Greens spokesperson for Corrective Services Hon Alison Xamon MLC is appalled by findings presented in the Office of the Inspector of Custodial Services latest report - The birth at Bandyup Women’s Prison in March 2018.
“The inspector has only released a summary of his report as the information contained in the full report was too sensitive and distressing to be publicly released, however even the summary is heart wrenching,” Ms Xamon said.
The woman was alone in a locked cell, in obvious need of medical attention, yet when nursing staff attended they could not access the cell because no one had the foresight to get the key from the senior staff member in the gatehouse, despite the woman being in acute distress for an hour.
“It is hard to fathom how these events could have unfolded – I echo the inspector’s incredulous comments about this type of incident being allowed to occur in the 21st century,” she said.
“These series of events are not only distressing and degrading, they also represent an unacceptable risk to a mother and her baby – women and babies have a right to be safe.
As pointed out by the inspector, the findings of this report just adds to long term failings recognised time and again by the Inspector but not acted upon by the minister.
Ms Xamon said “The unfortunate reality is that pregnant women in custody is not a rare occurrence, – women and their unborn children, must be appropriately cared for and clearly this is not happening.”
“Quite possibly this woman shouldn’t have been in jail in the first place. She had been granted bail but couldn’t meet the bail conditions. While I don’t have the particular details of this case, we know that often bail conditions are not met because of a lack of suitable accommodation.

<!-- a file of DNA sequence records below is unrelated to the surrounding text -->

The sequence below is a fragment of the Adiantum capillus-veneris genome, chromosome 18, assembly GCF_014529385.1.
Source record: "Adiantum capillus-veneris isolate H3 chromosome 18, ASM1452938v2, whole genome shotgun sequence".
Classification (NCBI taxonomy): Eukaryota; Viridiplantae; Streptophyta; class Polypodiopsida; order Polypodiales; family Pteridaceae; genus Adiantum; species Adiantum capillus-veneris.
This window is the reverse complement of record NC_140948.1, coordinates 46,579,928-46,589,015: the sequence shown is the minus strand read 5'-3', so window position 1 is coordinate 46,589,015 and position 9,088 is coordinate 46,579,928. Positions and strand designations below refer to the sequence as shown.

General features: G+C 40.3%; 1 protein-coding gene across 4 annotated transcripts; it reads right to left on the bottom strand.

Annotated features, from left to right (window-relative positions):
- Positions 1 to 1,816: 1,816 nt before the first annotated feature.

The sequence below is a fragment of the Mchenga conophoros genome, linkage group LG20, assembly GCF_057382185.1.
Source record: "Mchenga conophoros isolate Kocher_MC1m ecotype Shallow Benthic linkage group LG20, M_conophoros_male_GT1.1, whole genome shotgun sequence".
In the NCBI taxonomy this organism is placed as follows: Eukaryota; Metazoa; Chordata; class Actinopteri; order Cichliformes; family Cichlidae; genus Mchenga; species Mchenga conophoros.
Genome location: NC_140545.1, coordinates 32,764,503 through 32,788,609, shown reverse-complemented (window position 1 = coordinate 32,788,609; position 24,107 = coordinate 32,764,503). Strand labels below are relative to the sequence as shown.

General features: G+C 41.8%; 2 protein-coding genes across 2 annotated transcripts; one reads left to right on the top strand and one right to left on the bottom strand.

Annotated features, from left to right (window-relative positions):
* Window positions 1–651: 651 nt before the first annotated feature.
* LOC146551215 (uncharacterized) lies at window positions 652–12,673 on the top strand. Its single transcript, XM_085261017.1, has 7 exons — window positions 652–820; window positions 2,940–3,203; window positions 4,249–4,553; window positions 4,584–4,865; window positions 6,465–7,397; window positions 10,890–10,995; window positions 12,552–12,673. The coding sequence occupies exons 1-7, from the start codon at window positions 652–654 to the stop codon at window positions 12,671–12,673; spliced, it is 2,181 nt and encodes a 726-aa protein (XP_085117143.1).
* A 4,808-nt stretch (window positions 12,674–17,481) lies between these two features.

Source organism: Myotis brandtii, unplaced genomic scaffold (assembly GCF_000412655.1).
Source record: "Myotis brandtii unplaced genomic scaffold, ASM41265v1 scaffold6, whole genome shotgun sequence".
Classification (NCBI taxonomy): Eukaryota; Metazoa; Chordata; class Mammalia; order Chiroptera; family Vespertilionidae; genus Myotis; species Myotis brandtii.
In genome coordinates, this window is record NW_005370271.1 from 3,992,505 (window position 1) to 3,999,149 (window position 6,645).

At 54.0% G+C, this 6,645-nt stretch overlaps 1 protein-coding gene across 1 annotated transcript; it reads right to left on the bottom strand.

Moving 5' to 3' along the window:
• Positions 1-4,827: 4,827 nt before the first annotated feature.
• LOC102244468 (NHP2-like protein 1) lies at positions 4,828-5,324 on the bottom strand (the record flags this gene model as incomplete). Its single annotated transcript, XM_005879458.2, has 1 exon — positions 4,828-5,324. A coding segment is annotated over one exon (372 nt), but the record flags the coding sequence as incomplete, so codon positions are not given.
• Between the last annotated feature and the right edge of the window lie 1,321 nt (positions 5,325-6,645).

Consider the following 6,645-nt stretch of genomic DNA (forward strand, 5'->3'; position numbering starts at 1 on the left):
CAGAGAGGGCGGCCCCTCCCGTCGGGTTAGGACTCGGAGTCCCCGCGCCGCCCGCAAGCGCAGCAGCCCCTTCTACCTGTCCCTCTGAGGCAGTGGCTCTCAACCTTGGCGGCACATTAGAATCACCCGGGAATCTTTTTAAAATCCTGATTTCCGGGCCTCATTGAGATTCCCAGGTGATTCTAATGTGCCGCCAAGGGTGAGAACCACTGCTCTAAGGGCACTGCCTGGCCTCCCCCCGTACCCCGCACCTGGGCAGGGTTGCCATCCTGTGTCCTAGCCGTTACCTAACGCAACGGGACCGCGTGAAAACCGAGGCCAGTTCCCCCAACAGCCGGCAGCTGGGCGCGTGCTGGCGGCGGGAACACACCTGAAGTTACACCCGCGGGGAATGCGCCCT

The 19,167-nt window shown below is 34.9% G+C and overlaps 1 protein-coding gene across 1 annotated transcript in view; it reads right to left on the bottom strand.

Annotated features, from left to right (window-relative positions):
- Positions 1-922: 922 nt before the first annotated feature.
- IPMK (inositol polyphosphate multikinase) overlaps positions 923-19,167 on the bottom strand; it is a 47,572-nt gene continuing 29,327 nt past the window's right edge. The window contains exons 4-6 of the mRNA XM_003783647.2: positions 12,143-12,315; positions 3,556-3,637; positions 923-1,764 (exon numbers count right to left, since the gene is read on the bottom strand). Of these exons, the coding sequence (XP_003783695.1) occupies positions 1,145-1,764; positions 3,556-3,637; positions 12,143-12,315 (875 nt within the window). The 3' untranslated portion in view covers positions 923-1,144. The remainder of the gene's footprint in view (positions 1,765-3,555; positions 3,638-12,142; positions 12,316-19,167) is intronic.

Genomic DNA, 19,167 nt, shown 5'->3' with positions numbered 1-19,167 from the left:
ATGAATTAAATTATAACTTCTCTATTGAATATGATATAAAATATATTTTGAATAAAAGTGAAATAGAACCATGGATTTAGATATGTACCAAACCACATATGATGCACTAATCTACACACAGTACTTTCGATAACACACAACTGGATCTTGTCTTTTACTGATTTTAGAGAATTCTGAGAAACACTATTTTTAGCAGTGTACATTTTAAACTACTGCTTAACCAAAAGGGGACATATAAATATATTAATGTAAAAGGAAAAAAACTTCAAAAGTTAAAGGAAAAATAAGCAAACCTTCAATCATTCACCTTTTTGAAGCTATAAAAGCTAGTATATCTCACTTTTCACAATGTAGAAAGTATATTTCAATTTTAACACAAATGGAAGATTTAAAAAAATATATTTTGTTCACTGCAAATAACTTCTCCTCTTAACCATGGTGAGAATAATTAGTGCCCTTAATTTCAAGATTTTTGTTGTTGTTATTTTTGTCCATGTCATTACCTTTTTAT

“We should be doing more to ensure that people are not put in prison just because they do not have stable housing in the community” she said.
“This report is exactly why we need the Office of the Inspector of Custodial Services and independent oversight of prisons and I commend Inspector Morgan on this report.
Much of the work undertaken by the inspector’s Office this year has been in response to incidents like the recent report into mental health in prisons and the report earlier in the year into confinement at Banksia Hill.
“These are not scheduled inquiries, they are being done because things are going wrong and they are going wrong too often.”
In every report the inspector has identified failures in record keeping.
“I have raised the need for better record keeping on many occasions this year alone. In such difficult environments the need for openness and transparency is crucial and good record keeping is the foundation of this.”
“Once again, we have been presented with alarming evidence of systemic failings in corrective services and I call on the minister to take urgent action to bring our prisons into the 21st century”.